Of compost and power tools
by AMY STEWART
IN THE LAST FEW MONTHS, I HAVE MADE the two most expensive gardening purchases of my life.
The first was a truckload of compost -- several cubic yards -- plus a crew of brawny gardening assistants who were hired to help me spread it around the backyard. I can't even bring myself to tell you how much this cost. To give you some idea, I'll tell you that it was more than I've spent on -- let's see -- clothing, gin, and DVD rentals in the last year. Make that the last two years. Anyway, it was a lot of money, but it was a smart investment. The addition of all this extra compost allowed me to build several new flower beds and a berry patch in the garden. The plants are putting down roots like no plant has ever done in my garden before. This new soil is extraordinary. Next summer, I'll be glad for the blossoms and the fruit, and I will have forgotten all about the dent in my savings account.
The purchase of all this compost acted as a sort of gateway drug that led to the second most extravagant gardening purchase of my life: an electric chipper-shredder. I bought this contraption from McCulloch Motors, makers of a variety of noisy and intimidating power tools for the home and garden. I never thought I'd want to own any kind of gardening power tool: I am frightened of electric hedge trimmers, believing that they will somehow get away from me and wreak havoc in the flower bed. I firmly believe that if I had a lawn, I'd mow it with a good old-fashioned push mower.
But the fact is, my compost habit has gotten out of control. Once I built the flower beds and the berry patch, I realized that I had other garden plans lurking in the back of my mind. It was time to turn one of the utilitarian vegetable gardens into something more ornamental. The perennial border in the front yard was in desperate need of mulch for winter. I had two choices: order up another truckload of compost, or start making my own.
Don't get me wrong: I've always had a compost pile in the backyard, but I'm a lazy composter. I don't cut vines and branches into small, easily compostable segments. I don't turn the pile, ever, not once. I rarely remember to water it in the summer. And I don't add compost accelerator. (If you're not seriously into compost already, you might not be aware that you can buy a product that will speed up the process by pumping the right kinds of bacteria into your pile of dried leaves and grass clippings. But products like this have a way of turning backyard composting into an Olympic sport. Trust me, you don't need it. Forget I even mentioned it.)
As a result of my lazy composting practices, I get about 3 cubic feet of compost every year, just enough to tease the flower beds with a light sprinkling of the stuff. That truckload of compost I purchased put my own efforts to shame. It was time to kick things up a notch. That's where the electric chipper/shredder came in.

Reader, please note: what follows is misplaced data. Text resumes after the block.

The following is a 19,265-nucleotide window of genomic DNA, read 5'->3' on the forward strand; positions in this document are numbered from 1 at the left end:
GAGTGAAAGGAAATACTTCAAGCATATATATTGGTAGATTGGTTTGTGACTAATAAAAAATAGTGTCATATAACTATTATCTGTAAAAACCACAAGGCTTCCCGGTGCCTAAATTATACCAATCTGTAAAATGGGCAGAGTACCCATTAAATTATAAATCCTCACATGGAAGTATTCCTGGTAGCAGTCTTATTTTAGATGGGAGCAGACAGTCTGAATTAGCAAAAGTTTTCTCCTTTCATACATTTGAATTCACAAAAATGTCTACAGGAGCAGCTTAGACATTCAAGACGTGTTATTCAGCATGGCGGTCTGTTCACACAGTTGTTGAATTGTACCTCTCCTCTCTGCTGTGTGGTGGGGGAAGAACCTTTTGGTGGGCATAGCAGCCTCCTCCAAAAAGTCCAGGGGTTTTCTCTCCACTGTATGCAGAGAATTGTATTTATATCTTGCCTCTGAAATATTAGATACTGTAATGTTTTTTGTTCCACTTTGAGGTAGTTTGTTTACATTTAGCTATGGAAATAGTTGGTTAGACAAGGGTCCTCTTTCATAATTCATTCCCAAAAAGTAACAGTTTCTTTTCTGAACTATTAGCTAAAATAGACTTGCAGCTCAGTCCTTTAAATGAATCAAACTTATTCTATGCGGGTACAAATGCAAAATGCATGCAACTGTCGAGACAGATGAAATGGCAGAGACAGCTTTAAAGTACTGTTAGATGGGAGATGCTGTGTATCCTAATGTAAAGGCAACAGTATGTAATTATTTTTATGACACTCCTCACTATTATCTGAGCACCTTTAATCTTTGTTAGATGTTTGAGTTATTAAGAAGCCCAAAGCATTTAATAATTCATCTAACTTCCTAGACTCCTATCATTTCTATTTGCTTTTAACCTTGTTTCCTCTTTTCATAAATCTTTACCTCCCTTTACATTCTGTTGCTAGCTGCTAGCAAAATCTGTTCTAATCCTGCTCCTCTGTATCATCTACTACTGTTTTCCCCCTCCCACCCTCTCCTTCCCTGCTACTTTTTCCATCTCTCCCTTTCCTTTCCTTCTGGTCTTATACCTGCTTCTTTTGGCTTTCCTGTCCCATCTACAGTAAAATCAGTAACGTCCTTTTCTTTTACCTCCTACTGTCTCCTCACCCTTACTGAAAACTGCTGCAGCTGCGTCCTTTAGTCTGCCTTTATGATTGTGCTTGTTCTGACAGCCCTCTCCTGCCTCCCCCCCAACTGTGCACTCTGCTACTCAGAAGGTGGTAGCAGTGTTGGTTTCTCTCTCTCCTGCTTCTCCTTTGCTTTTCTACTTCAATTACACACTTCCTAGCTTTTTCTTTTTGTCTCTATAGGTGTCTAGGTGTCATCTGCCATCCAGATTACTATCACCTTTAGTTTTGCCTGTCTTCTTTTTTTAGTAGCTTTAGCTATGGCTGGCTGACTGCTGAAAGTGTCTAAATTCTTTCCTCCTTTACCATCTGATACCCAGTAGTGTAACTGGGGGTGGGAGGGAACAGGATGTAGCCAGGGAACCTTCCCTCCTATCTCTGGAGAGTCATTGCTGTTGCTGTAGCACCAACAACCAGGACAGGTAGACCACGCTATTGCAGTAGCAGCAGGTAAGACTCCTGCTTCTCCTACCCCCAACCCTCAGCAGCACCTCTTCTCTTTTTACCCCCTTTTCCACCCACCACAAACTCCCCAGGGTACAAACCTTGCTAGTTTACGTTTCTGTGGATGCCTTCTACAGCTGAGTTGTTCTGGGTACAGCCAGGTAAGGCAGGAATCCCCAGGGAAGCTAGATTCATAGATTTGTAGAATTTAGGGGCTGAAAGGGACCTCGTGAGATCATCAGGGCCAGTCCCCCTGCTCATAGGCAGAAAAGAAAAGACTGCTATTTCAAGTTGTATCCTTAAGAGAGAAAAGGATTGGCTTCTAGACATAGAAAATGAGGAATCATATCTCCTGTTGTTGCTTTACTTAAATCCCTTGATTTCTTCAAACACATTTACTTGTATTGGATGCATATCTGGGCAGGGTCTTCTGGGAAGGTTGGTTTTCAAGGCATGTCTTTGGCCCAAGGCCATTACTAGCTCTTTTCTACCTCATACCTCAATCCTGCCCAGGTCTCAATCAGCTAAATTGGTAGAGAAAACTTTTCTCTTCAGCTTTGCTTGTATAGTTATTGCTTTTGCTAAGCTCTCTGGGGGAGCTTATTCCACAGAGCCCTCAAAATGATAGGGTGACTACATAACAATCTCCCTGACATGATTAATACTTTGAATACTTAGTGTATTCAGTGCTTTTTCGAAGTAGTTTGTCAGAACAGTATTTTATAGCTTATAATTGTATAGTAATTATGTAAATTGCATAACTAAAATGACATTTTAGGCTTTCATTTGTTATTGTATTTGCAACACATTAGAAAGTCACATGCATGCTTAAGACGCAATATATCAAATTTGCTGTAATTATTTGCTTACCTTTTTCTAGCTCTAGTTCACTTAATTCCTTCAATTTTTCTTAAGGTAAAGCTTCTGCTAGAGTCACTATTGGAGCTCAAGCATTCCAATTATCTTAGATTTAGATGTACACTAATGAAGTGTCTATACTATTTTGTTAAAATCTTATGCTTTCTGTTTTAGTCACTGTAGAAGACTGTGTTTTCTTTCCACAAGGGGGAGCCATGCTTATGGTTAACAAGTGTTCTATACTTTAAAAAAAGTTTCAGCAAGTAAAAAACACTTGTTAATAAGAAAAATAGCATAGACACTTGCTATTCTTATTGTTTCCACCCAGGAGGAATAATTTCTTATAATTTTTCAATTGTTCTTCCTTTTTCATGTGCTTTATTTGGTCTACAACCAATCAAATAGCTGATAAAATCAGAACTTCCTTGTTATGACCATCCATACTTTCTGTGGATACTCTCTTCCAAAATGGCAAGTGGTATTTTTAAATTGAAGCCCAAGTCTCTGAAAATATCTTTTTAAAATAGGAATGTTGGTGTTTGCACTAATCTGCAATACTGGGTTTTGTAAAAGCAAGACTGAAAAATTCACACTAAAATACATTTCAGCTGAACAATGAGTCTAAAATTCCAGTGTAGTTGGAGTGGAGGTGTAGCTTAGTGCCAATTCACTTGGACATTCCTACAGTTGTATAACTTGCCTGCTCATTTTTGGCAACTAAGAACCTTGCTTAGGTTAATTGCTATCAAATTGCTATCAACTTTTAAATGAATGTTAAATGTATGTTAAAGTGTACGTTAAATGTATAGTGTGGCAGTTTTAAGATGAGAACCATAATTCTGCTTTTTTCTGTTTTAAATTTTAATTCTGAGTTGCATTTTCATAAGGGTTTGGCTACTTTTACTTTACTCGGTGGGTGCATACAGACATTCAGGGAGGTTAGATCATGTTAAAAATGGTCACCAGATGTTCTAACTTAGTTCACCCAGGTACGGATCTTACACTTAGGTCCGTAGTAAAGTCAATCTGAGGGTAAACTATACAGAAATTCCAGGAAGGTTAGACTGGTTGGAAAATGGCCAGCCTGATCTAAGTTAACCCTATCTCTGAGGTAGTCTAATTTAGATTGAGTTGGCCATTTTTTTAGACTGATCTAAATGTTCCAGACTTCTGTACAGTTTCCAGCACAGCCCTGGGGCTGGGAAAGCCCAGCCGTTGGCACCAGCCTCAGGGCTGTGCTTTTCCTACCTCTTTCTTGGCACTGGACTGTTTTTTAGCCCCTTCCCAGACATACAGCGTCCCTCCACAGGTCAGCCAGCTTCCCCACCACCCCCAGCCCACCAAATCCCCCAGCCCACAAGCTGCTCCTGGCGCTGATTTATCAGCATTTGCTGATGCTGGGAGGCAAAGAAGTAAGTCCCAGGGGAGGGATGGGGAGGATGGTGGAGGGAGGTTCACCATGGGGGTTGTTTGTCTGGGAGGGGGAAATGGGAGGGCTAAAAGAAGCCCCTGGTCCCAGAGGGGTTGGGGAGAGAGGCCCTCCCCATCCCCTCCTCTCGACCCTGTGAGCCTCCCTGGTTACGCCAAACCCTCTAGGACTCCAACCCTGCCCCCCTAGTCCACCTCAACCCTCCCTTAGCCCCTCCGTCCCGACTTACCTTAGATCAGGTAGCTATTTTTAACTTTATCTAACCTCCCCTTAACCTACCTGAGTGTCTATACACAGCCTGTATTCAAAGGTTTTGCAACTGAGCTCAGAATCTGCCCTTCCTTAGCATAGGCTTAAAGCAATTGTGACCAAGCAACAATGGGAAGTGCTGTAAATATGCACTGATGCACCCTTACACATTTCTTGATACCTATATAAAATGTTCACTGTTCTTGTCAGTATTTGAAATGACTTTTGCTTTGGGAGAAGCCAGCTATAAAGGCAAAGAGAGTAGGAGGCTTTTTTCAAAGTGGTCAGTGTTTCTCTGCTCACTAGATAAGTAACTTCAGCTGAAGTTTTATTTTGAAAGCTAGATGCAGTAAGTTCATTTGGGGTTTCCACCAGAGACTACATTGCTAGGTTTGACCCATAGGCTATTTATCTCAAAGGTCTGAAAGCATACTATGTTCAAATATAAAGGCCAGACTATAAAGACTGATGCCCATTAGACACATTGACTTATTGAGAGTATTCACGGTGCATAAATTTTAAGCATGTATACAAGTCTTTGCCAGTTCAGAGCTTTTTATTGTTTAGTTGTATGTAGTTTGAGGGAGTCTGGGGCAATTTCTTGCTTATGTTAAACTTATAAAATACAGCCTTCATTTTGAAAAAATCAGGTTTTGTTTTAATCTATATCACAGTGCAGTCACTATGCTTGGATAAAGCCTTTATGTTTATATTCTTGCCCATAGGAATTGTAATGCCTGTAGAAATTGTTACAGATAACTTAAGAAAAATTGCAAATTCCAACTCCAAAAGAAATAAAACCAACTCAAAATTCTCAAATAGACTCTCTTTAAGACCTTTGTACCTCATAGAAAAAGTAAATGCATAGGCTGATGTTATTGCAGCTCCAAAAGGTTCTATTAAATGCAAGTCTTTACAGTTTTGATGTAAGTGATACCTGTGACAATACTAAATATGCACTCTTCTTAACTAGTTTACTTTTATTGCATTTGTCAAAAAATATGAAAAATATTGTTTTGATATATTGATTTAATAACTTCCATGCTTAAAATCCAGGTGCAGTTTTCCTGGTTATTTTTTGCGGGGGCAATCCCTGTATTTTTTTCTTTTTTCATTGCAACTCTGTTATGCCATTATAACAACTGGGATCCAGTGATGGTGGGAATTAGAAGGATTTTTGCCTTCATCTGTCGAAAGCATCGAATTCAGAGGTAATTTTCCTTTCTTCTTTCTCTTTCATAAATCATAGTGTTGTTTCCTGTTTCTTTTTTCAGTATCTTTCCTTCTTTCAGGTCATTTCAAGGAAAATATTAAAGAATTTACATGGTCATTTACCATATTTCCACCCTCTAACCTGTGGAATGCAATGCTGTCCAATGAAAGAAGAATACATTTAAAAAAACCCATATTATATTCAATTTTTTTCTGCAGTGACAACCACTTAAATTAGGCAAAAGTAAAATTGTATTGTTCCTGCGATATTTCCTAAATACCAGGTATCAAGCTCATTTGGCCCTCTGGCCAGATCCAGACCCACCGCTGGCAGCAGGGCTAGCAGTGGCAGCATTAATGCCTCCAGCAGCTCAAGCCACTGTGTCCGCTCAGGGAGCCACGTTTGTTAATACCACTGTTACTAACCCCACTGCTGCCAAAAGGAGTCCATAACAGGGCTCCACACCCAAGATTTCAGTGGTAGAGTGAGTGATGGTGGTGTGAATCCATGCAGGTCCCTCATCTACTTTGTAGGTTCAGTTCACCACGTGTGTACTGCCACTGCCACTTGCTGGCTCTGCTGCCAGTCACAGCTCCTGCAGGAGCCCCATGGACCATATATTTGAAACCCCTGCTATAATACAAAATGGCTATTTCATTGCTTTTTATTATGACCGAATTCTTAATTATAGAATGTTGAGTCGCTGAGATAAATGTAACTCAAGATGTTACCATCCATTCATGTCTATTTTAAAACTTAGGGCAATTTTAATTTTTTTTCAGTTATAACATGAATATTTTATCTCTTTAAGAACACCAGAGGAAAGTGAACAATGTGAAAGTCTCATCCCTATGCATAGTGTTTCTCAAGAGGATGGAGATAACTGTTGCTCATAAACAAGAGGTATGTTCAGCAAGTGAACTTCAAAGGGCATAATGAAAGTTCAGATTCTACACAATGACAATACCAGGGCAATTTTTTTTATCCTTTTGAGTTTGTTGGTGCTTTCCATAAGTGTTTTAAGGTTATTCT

I'd read a review of this product in a gardening magazine. The 14-amp Shredder 1400 was promised to be lightweight, relatively quiet, and not nearly as noxious as its gas-powered counterparts. The manufacturer had given a great deal of thought to safety, quelling any Fargo-inspired phobias I might have had about such a machine. It could handle branches up to an inch-and-a-half thick. It could shred blackberry vines, sunflower stalks, trimmings from shrubs, and all the rest of the brittle, unwieldy fall yard waste that takes forever to break down in a regular compost pile. I'd have all the mulch I wanted, throughout the seasons, all for the price of an occasional blade sharpening.
The Shredder 1400 arrived while I was on vacation a few weeks ago. As soon as I got home, I opened the box and started assembling it. The product review I'd read had warned me that the instructions were unintelligible. In fact, the instructions were worse than unintelligible, they were all but missing. Step One explained how to attach the wheels to the axle, Step Two explained how to put the safety cover over the chute, but I would have liked a little information in between about how to attach the wheels to the base and assemble the actual machine. Eventually, I figured it out, and the next day I stood proudly on my back porch, feeding dried leaves and dead limbs into the chute. Out came beautiful, glorious, finely shredded mulch. It was like printing money. I never felt so good.
Pretty soon I learned that there was another benefit to owning a hefty power tool like the Shredder 1400. Several of the men in my neighborhood suddenly took an interest in my garden. I had only been chipping and shredding for about 10 minutes before my next door neighbor appeared at the fence, expressing admiration for my shiny new machine.
"Got yourself a chipper," he said approvingly.
"Yep," I said.
It was a good moment. I was one of the boys.
A few days later, when a repairman came to do some work near the back door, I apologized that the chipper/shredder was in the way. "I just bought this," I said. "I haven't found a place for it yet. Let me move it for you."
"That's a nice machine," he said. "Is it electric? What size limbs can you cut?"
I have been inducted, it seems, into a kind of power tool fraternity. Pretty soon, I'll be swapping hedge trimmers and bright orange extension cords with the guys on my block. Until then, I've got an enormous pile of yard waste to shred, and a new bed of roses and sweet peas that could use the mulch.
E-mail garden-related announcements and news to Amy Stewart.
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